By Elizabeth Maker
After over a year of lockdown, two friends from Washington were conversing about their experiences with pandemic-induced “insanity” when, encouraged by some good news about vaccines and decreasing Covid cases, they exalted over a spontaneous idea: A party! A vaccination celebration barn party!
So, Olaf Soltau, an investment consultant, and Jessica Masters, a sales director for Roku, planned the perfect panacea for 50 friends, designed to help and celebrate the businesses and people hit so hard by the virus and its many manifestations.
“I went from interacting with literally hundreds of people a day in the city, to two people a day, my husband and our infant,” Masters says of the culture shock that ensued from quarantining at what was normally their weekend home in Washington. “Of course, I love being with my family, but being shut down from the outside world for so long, sometimes you can feel suffocated, like you want to jump out of your own skin.”
Besides asking guests to contribute to the costs of the event, Soltau suggested they donate to the Torrington-based Susan B. Anthony Project, which serves victims of domestic violence and sexual abuse. “I learned that since Covid hit, domestic abuse in Connecticut rose 70 percent,” Soltau says.
For the venue, they enlisted brothers Patrick and Quincy Horan, who run Waldingfield Farm in Washington, and threw a “reawakening” party in the 1800 square-foot, post and beam barn that was built from pines planted on the property by the Horans’ ancestors.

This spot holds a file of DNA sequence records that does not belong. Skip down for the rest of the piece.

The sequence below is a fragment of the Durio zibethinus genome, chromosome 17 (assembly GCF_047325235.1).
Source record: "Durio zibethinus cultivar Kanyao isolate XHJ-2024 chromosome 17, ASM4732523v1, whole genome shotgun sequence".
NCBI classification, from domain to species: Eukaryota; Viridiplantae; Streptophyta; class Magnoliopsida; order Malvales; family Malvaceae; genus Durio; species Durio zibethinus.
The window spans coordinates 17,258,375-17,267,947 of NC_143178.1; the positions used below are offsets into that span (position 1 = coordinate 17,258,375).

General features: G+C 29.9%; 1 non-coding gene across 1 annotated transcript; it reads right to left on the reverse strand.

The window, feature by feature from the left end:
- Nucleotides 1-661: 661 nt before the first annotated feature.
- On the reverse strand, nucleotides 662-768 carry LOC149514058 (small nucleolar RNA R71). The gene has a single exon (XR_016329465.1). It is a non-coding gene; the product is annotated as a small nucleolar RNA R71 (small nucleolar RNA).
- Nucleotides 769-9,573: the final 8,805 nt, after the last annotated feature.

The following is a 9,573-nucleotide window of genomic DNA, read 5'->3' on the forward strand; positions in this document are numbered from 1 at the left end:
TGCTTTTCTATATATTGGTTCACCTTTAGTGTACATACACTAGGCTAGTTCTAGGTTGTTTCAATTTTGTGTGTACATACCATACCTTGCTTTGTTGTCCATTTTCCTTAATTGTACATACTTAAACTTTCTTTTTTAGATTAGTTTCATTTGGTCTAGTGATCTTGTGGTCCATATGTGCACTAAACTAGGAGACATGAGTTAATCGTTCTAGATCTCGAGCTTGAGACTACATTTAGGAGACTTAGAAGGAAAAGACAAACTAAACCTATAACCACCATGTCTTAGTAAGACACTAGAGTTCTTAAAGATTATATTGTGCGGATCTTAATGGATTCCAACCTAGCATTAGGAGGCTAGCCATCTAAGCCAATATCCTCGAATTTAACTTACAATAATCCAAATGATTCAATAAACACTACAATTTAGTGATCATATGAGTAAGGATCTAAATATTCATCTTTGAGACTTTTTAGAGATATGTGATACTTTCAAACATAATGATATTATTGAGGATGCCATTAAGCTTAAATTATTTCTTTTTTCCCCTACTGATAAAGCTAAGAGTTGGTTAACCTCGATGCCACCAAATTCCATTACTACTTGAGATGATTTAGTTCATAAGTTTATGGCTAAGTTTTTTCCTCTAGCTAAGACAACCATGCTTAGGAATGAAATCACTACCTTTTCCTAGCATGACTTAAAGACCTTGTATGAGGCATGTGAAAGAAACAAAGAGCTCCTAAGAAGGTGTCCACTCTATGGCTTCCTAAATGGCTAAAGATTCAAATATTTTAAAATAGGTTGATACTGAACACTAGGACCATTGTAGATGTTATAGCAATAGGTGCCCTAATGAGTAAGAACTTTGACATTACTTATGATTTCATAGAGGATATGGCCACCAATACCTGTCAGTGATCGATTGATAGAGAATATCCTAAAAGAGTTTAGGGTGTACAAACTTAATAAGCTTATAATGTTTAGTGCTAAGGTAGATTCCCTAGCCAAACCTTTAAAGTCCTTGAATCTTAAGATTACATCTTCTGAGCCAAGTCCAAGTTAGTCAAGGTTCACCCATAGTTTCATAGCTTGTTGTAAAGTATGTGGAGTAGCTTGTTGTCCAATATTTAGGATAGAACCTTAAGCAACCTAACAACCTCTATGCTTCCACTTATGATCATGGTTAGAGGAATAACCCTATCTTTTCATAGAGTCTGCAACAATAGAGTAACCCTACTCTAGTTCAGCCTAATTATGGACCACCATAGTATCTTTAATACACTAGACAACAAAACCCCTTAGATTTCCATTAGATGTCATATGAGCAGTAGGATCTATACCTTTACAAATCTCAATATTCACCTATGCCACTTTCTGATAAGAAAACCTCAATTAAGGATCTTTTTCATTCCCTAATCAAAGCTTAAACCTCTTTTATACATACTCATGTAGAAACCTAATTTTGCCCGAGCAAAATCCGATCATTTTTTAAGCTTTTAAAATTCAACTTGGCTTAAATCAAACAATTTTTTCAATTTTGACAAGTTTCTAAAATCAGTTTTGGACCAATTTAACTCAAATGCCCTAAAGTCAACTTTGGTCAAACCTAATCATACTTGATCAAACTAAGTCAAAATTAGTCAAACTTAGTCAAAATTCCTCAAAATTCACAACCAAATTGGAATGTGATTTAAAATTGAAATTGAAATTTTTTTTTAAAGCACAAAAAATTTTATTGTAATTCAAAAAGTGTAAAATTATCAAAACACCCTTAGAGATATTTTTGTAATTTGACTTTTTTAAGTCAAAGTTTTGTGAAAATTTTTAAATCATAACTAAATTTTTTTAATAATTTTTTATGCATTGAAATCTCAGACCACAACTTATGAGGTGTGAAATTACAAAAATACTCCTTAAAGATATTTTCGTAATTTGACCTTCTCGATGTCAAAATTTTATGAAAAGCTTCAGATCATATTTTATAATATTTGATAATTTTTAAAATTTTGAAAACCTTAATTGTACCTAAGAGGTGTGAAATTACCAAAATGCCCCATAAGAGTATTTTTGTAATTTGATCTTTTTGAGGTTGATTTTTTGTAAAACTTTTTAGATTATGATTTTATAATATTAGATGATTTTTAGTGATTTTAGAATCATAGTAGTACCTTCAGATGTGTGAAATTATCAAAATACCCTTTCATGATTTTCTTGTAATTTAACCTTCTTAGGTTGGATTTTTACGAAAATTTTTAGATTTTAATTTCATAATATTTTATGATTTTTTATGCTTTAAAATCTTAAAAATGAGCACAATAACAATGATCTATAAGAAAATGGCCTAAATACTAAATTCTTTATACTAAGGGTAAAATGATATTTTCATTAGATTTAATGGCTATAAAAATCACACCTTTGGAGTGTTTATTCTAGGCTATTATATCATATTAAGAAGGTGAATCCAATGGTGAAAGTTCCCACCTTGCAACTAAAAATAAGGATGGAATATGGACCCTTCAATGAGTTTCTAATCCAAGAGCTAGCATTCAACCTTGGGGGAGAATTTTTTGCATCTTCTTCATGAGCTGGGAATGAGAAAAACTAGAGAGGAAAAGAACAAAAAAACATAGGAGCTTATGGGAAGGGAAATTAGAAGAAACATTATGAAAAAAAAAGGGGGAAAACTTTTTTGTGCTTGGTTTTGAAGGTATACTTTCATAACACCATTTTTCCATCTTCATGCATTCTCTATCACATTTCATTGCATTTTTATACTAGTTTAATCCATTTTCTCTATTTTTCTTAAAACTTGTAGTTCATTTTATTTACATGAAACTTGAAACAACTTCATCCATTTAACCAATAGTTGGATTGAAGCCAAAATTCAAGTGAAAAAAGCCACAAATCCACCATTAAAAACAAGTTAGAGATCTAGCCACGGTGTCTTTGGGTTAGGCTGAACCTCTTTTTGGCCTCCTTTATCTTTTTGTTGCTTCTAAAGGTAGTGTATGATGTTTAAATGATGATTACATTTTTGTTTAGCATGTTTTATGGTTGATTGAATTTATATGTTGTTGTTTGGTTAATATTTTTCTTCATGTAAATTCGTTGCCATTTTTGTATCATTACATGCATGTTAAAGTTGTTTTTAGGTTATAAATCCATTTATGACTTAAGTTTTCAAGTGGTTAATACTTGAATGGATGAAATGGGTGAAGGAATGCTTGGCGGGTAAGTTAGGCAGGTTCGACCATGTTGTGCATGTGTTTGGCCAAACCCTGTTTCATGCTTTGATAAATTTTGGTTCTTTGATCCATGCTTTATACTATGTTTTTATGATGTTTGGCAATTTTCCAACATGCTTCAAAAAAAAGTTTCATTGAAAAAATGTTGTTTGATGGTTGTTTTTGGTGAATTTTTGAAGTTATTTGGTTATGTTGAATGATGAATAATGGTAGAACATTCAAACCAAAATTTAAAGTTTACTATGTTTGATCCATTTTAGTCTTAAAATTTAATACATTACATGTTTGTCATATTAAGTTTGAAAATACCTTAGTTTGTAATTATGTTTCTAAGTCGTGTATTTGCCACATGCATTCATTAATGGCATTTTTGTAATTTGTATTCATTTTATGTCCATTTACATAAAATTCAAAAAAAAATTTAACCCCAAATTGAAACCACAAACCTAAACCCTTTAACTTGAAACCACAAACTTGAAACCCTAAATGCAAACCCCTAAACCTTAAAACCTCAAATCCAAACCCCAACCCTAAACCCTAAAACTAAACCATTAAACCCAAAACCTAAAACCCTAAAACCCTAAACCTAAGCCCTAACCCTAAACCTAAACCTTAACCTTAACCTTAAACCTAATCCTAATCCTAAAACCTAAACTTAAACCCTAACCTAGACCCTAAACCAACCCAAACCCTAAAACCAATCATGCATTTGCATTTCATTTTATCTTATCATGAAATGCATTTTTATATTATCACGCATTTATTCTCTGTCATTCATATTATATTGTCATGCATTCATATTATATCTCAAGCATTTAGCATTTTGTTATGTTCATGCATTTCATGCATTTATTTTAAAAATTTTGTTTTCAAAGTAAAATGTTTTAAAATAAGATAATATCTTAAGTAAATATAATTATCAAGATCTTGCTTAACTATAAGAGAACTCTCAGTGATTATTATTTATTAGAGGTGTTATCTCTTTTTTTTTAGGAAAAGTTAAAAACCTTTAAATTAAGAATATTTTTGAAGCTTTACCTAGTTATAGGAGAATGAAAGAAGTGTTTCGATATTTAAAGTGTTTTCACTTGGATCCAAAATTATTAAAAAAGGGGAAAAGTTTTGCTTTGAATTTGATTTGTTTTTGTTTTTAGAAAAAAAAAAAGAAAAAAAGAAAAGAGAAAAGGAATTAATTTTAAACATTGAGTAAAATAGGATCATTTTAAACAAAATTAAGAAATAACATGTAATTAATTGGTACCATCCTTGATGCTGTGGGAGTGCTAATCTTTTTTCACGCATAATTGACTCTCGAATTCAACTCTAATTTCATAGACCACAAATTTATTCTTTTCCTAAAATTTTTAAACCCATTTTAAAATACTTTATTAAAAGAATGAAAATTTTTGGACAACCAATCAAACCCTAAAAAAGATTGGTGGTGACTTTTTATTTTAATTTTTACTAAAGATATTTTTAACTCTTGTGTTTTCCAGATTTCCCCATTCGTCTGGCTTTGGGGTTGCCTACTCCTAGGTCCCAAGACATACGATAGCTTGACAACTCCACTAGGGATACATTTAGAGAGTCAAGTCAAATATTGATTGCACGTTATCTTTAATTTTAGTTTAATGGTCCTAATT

“We were just so honored to be a part of it all,” says Patrick Horan. “People were going out of their minds. Restaurants were crushed. So many shops closed. We were finally starting to see the light, like life was coming back.”
The menu was maybe a metaphor for that thought: organic spring greens donated from Waldingfield, and mushrooms, onions, and flowers foraged from around the woods and fields of Litchfield County. Bolivar Hilario, the chef at Swyft in Kent, and his partner, Briana Genarelli, “literally went walking around and found the most amazing gifts from the earth,” Genarelli says. “We had foraged ramp oil for the bread, made from this perfect little patch of ramps under a tree I stumbled upon just walking down the road,” she says. “We made mocktails from foraged lilacs, water, lemon, and vanilla. I happened to find an organic bush of lilacs in Kent, and we cold-steeped the petals in water and preserved them in the freezer. I mean, wow! Delicious!”
The chefs, Hilario from Swyft, and Paul Pearson from the White Hart Inn in Salisbury, created a unique feast that included spiced strawberry shots (strawberries donated by Potter Farm in Washington), vegan tartlets with avocado tofu, turbot with roasted fennel and chimichurri, grilled king oyster mushrooms with pecan sauce, and smoked hay buttermilk ice cream with foraged spruce oil.
Genarelli also made use of the abundantly blooming state flower, mountain laurel, for simple yet sophisticated centerpieces on the dining tables set in the warmly-lit rustic barn. “It really was like a dream,” says guest Kathy McCarver, owner of KMR Arts in Washington. “Everyone there together, no masks, sharing this joyous, almost forgotten freedom.”
Generosity flowed, with wine donated by Spring Hill Vineyards in Washington and Hopkins Vineyard in Warren, and bourbon provided by Litchfield Distillery. The owner of the Warren General Store, John Favreau, covered the cost of the live jazz performance by the Andrew Di Nicola Quartet.
“We are by no means out of the woods yet,” Soltau says, acknowledging that people are still dying from Covid, including his aunt in Germany who passed while he was planning the party. “But we need to move forward, to honor the victims, dead and alive, and know that we are beating this thing.”